Date of Award
Master of Arts (MA)
College of Humanities and Social Sciences
Thesis Sponsor/Dissertation Chair/Project Chair
Julian P. Keenan
Jason J. Dickinson
Recent attention has been paid to the neurological, evolutionary, and developmental correlates of human self-face recognition. In the present study, we examined 12-, 18-, and 24-month-olds using eye tracking to determine if there was a unique visual scan path of faces for self-recognizers as compared to non-recognizers. Results indicated that overall, 12- and 24-month-olds have different scan-paths compared to 18-month-olds. Eighteen-month-olds have an increased number of fixations and fixation time spent on the eyes, mouth and top half of the face, while 12- and 24 month-olds have more fixations on the nose and bottom half of the face. Furthermore, self-recognizers have a generally unique scan-path of self-faces in comparison to non-self-faces, having increased attention to the upper features and mouth on the self-face. This distinction between age groups and self-recognizers presents significant implications for development and the progression of self-awareness.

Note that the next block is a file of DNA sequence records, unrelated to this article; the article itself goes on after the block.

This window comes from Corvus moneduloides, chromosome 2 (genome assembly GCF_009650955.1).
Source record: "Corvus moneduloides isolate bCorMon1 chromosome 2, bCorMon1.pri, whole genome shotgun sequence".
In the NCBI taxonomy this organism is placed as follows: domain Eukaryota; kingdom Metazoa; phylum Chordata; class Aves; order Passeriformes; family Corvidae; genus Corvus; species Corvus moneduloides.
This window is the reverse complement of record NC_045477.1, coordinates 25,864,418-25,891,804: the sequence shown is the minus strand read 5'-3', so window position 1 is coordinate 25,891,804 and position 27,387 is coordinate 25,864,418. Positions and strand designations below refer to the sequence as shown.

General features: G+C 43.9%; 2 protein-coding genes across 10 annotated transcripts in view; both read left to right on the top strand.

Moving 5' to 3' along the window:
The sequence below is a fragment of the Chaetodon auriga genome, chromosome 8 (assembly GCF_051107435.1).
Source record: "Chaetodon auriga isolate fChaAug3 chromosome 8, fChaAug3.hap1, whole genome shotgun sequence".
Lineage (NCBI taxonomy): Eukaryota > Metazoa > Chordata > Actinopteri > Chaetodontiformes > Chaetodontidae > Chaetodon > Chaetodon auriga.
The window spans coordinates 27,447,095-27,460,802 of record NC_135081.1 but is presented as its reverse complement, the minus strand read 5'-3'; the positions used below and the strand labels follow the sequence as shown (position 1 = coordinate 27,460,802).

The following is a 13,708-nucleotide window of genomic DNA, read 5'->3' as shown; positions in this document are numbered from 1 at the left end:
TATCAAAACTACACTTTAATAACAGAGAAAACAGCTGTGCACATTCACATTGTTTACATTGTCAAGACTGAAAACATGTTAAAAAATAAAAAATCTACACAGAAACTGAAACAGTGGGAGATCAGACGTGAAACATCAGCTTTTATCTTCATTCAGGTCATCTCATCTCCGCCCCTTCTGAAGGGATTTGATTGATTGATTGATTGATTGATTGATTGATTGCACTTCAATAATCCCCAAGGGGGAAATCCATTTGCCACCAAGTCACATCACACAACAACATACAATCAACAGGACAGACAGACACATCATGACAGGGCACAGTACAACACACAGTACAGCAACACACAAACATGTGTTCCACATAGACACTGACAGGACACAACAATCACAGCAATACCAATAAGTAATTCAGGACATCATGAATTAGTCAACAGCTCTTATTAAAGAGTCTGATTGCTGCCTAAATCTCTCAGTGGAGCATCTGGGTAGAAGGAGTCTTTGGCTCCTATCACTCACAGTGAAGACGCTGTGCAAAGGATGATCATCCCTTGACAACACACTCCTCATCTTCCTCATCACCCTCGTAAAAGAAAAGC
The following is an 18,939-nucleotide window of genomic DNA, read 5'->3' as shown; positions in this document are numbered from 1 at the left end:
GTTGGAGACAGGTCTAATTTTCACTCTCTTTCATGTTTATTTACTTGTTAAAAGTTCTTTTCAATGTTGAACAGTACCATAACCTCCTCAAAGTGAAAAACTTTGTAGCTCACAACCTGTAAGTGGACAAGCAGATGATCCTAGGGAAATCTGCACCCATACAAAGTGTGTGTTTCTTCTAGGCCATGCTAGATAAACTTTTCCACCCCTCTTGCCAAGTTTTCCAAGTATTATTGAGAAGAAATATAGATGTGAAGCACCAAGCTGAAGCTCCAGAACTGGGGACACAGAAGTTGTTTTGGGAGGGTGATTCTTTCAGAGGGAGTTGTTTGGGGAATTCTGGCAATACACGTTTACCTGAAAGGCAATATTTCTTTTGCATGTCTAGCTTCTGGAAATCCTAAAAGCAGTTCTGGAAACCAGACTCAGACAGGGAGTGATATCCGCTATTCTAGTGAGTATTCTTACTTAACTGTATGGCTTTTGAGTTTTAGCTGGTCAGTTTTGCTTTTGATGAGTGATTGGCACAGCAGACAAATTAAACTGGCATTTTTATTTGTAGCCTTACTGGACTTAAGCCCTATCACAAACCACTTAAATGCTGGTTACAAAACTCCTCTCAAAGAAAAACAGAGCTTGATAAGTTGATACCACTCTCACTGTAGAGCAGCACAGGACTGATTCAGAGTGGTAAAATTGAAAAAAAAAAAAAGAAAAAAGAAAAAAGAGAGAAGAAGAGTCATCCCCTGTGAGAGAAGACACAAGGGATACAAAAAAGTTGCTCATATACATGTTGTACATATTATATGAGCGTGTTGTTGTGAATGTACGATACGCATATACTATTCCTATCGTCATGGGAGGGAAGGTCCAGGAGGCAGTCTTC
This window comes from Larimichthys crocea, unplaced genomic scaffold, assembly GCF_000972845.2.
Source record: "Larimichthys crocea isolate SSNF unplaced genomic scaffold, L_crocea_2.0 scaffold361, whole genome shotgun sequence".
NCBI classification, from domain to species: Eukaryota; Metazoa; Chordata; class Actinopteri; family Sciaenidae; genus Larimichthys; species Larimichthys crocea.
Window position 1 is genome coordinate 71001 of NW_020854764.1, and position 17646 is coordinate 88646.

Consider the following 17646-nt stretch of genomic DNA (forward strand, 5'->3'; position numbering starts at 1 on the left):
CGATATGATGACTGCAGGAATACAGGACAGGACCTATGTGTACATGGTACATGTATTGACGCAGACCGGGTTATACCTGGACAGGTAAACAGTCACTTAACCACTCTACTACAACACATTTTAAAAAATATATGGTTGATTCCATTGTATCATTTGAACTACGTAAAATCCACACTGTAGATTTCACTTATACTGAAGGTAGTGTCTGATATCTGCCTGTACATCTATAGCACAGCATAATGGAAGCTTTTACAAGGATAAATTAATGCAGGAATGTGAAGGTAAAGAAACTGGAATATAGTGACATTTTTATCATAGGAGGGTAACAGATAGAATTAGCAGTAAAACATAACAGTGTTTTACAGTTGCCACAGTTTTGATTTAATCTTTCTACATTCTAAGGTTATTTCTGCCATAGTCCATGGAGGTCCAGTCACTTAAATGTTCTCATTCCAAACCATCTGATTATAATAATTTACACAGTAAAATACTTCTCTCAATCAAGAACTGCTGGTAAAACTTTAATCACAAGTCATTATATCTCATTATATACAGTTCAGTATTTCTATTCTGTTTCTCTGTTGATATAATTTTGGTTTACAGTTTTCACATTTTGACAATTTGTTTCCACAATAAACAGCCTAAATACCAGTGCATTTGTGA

Lawrie, Melanie, "Measuring Early Emergence of Self-Awareness in Infants Using Eye Tracking" (2018). Theses, Dissertations and Culminating Projects. 139.